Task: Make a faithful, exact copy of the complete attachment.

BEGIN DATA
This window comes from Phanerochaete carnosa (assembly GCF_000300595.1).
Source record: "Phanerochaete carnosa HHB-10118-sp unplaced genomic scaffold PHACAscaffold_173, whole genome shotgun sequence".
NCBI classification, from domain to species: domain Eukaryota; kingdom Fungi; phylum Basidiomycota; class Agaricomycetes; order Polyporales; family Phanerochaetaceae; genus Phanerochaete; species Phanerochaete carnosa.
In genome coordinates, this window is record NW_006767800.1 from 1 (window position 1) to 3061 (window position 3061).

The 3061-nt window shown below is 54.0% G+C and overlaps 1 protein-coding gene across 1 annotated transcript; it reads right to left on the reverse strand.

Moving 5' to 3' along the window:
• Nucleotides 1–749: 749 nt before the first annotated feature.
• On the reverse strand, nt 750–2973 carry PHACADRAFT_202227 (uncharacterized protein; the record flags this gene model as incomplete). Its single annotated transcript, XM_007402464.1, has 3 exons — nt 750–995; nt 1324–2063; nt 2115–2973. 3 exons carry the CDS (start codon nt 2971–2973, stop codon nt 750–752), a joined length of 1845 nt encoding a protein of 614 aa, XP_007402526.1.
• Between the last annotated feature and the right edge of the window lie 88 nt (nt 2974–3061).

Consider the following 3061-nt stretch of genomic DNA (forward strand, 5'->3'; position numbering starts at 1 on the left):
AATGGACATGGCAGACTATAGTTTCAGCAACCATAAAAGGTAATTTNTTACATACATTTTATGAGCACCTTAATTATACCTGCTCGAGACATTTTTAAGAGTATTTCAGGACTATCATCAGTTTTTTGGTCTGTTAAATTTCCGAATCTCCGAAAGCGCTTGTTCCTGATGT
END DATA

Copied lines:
This window comes from Phanerochaete carnosa (assembly GCF_000300595.1).
Source record: "Phanerochaete carnosa HHB-10118-sp unplaced genomic scaffold PHACAscaffold_173, whole genome shotgun sequence".
NCBI classification, from domain to species: domain Eukaryota; kingdom Fungi; phylum Basidiomycota; class Agaricomycetes; order Polyporales; family Phanerochaetaceae; genus Phanerochaete; species Phanerochaete carnosa.
In genome coordinates, this window is record NW_006767800.1 from 1 (window position 1) to 3061 (window position 3061).

The 3061-nt window shown below is 54.0% G+C and overlaps 1 protein-coding gene across 1 annotated transcript; it reads right to left on the reverse strand.

Moving 5' to 3' along the window:
• Nucleotides 1–749: 749 nt before the first annotated feature.
• On the reverse strand, nt 750–2973 carry PHACADRAFT_202227 (uncharacterized protein; the record flags this gene model as incomplete). Its single annotated transcript, XM_007402464.1, has 3 exons — nt 750–995; nt 1324–2063; nt 2115–2973. 3 exons carry the CDS (start codon nt 2971–2973, stop codon nt 750–752), a joined length of 1845 nt encoding a protein of 614 aa, XP_007402526.1.
• Between the last annotated feature and the right edge of the window lie 88 nt (nt 2974–3061).

Consider the following 3061-nt stretch of genomic DNA (forward strand, 5'->3'; position numbering starts at 1 on the left):
AATGGACATGGCAGACTATAGTTTCAGCAACCATAAAAGGTAATTTNTTACATACATTTTATGAGCACCTTAATTATACCTGCTCGAGACATTTTTAAGAGTATTTCAGGACTATCATCAGTTTTTTGGTCTGTTAAATTTCCGAATCTCCGAAAGCGCTTGTTCCTGATGT